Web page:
2.5. Abbreviations .................................................................................................................26
3. Selected definitions .................................................................................................................27
3.1. Descriptive data in the context of biodiversity data .......................................................27
– Definition of ‘descriptive data’27
– Biodiversity ‘framework concepts’ ...........................................................................28
– Ambiguous or border-line cases of ‘descriptive data’ ...............................................30
3.2. The term ‘character’ .......................................................................................................31
3.3. Terms for ‘object parts’..................................................................................................33
3.4. Comparison of current usage of terms34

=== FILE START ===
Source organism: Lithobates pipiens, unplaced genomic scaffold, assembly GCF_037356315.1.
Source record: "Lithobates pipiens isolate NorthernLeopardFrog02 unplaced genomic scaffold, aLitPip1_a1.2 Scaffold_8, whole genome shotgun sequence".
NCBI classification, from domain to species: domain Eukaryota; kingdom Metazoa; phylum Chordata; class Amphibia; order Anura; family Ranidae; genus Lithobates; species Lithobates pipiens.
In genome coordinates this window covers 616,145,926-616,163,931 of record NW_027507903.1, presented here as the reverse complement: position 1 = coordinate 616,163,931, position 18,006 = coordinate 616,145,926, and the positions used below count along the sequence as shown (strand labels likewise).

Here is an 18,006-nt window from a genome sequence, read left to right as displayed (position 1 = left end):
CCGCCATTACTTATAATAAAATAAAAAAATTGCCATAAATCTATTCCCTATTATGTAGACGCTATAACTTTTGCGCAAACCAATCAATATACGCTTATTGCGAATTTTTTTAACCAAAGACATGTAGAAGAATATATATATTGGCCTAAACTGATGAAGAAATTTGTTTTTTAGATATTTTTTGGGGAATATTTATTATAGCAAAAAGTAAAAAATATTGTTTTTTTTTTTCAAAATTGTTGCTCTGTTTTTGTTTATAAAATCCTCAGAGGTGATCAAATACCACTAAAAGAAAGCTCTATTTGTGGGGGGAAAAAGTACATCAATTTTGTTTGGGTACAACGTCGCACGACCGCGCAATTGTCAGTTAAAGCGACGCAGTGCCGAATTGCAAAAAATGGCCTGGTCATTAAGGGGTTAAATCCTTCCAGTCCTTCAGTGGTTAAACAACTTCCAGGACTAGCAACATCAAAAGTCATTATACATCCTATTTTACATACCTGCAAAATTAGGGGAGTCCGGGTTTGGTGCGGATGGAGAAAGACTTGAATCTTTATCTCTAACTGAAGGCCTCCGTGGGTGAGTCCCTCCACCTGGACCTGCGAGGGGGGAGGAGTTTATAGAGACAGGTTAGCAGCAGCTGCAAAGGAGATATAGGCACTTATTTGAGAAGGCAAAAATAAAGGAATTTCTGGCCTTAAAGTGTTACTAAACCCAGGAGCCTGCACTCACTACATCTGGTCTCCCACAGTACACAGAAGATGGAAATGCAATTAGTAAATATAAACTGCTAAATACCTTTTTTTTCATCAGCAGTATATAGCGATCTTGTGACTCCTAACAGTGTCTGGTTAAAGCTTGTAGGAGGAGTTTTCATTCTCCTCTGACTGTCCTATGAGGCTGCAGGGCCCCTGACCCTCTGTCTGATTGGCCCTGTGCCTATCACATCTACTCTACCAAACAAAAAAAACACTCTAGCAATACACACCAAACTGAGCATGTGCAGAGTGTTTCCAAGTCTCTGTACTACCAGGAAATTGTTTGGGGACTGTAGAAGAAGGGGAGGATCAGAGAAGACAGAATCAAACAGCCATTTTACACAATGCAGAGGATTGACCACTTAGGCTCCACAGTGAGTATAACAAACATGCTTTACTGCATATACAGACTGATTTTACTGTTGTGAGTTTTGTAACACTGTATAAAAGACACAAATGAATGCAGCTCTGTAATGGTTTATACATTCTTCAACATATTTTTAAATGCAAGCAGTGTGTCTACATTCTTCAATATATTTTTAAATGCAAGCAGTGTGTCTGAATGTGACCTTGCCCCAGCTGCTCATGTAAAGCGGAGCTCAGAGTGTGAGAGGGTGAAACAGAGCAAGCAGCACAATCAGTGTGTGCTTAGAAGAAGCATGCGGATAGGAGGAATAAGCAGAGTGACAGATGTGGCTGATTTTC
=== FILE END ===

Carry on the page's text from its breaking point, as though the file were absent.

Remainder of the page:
4. Fundamental aspects of description models ............................................................................36
4.1. Introduction ....................................................................................................................36
4.2. Context, recognition, and language................................................................................36
4.3. Natural language descriptions ........................................................................................39
4.4. Structured descriptions and the concept of terminology ................................................42
– Level of abstraction of descriptive information models ............................................42
– Generalization and terminology44
– Static versus dynamic terminology models ...............................................................45
– Reaching terminological stability ..............................................................................47
– Relation between terminology and software implementations..................................48